Fasten your seatbelts: How airlines can plan better as travel demand soars again

Carriers must boost capacity, invest in digital technologies, optimise pricing and use data analytics to identify emerging trends, McKinsey says

Travellers queue at London's Heathrow. Travel demand is back with a vengeance but having slashed jobs during the pandemic the industry is struggling to keep up. AP
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More than two years after Covid-19 pandemic lockdowns nearly grounded the aviation industry, a sharper-than-expected recovery in air travel has airlines scrambling to keep up with a surge in demand.

A staffing shortage at airlines and airports is turning travel into a headache, as passengers face hours-long queues, flight delays, cancellations and worries over lost luggage during the busy summer season.

To navigate these challenges, airlines must focus on four key areas: building capacity, investing in digital technologies, introducing flexible pricing and using data analytics to understand consumer behaviour, according to a report by McKinsey.

“While the process is daunting, clear-sighted travel leaders know that preparing their organisations for a surge of travellers is also an opportunity to redefine their value propositions and make their offerings distinctive,” the global consultancy said.

“This will not only re-instil confidence in travel but also increase customer loyalty.”

To regain their footing, airlines must first bring back capacity by rehiring pilots, cabin crew and service staff made redundant during the pandemic and preparing mothballed planes for service, it said.

Secondly, investing in digital operations — including new technologies that help address post-pandemic travel pain points — will help ease the long wait times at airport check-ins.

Some airports are testing camera and digital technologies based on artificial intelligence to monitor crowd densities and reduce time spent standing in line.

Robots are also being deployed to maintain hygiene standards. Some are equipped with UV-light cleaners to disinfect areas and others are outfitted with body-temperature sensors to help minimise the risk of virus outbreaks.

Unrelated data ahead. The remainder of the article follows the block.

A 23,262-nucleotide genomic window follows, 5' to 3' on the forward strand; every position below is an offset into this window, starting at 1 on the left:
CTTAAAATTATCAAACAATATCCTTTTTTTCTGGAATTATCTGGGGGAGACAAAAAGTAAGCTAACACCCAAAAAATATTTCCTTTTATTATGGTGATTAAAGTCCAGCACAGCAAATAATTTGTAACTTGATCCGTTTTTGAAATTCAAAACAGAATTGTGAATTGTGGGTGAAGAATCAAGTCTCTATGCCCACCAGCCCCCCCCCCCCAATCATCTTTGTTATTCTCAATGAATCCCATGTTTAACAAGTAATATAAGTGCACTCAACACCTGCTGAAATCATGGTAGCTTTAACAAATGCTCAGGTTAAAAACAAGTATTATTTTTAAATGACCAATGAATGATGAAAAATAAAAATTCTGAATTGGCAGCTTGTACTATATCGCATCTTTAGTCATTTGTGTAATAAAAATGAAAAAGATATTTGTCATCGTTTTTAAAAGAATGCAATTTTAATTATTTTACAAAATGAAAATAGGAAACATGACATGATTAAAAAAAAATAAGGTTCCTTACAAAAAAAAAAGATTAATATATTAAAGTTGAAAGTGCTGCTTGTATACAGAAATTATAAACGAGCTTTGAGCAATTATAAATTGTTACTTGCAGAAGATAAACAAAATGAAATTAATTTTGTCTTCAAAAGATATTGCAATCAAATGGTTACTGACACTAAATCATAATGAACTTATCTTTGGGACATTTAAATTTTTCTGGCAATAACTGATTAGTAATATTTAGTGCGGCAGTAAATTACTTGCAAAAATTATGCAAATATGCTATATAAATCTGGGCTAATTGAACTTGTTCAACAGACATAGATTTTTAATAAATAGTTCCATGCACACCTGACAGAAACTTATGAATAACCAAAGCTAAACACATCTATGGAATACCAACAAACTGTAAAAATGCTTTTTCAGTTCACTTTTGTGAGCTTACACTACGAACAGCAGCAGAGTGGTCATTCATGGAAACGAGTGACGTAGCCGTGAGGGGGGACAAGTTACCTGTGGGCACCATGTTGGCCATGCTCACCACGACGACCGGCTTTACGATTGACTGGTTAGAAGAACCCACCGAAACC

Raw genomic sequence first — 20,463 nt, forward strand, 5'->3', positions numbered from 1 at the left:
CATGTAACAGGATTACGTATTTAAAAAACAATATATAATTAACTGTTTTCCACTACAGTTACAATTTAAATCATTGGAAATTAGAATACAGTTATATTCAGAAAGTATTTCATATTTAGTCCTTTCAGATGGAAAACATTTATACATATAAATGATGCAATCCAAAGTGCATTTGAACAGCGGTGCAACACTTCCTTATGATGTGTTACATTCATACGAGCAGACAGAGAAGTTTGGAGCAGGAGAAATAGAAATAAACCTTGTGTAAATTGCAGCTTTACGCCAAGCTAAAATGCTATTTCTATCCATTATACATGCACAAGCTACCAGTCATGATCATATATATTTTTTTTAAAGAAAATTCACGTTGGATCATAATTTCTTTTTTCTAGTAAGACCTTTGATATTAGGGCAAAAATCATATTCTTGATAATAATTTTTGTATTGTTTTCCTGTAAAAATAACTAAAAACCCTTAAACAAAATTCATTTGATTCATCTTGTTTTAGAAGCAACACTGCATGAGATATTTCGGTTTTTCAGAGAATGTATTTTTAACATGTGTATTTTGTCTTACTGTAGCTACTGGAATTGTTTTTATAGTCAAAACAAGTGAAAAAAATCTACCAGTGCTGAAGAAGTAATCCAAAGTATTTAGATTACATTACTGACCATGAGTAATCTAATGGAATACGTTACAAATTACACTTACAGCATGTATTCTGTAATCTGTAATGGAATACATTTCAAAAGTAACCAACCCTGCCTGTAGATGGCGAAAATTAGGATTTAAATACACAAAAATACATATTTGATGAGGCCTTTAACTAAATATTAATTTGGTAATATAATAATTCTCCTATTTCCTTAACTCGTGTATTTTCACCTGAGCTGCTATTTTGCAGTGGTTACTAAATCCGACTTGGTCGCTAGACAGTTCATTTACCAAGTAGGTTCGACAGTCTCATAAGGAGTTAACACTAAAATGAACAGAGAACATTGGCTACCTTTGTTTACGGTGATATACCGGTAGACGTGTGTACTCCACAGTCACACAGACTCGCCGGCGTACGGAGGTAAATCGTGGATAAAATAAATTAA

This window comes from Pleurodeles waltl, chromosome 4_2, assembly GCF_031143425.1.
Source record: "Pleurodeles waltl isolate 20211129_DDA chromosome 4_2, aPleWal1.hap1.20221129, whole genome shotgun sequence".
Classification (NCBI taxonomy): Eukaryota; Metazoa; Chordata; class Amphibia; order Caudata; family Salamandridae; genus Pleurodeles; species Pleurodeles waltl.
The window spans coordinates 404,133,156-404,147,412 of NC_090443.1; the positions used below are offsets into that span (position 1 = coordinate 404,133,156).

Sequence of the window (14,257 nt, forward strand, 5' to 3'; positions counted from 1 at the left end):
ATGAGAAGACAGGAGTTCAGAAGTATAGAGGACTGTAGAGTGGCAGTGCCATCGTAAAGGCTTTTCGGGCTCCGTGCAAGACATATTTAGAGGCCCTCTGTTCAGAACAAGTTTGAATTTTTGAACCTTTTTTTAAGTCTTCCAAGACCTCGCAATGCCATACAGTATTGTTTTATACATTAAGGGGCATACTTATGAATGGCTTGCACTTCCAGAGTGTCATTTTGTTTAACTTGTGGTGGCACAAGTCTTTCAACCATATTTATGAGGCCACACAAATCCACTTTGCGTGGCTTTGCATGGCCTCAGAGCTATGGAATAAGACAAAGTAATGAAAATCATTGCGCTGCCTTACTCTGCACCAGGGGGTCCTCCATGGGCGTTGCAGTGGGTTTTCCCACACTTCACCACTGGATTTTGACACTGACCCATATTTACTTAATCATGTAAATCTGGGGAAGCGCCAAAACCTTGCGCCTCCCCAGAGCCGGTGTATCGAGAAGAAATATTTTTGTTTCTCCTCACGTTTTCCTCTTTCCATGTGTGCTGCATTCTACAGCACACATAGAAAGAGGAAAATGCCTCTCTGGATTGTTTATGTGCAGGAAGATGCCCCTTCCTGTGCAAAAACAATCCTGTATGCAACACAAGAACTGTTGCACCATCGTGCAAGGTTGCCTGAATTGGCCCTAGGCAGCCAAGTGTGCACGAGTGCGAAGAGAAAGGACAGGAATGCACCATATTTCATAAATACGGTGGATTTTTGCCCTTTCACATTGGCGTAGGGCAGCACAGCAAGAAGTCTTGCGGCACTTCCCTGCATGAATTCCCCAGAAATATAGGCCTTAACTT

Third, airlines should also anticipate changes in travel demand and optimise pricing according to the shifting habits of passengers.

“The profiles of airline passengers and hotel guests will be different: more leisure guests, later booking windows and higher demand for flexible tickets,” the report said.

“Historical booking curves are no longer a good indicator of current behaviour.”

Flexible pricing options can also ease passenger discomfort with today’s heightened levels of unpredictability, it said.

Finally, using data analytics can help airlines identify emerging trends and look for ways to collaborate across the travel industry, according to McKinsey.

As travel demand rebounds strongly, the return of business travel will be crucial to the sector's fortunes.

Non-essential business travel for global companies has grown in double-digits this year, according to McKinsey.

In April, it grew by 13 percentage points to 86 per cent for domestic business travel and by 26 percentage points to 74 per cent for international corporate trips, compared to their levels in February, the report showed.

Meanwhile, as travel picks up, so do concerns about sustainability.

“Younger customers are especially conscious about airline emissions — 32 per cent report experiencing 'flygskam': shame of flying,” the report said.

Almost 40 per cent of travellers globally are now willing to pay at least 2 per cent more for carbon-neutral tickets, or about $20 for a $1,000 round-trip, and 36 per cent plan to fly less to reduce their climate impact.

“Airlines that move boldly, such as by replacing rather than modifying a loyalty programme with some kind of 'planet-positive' scheme, will stand out from competitors,” the report said.

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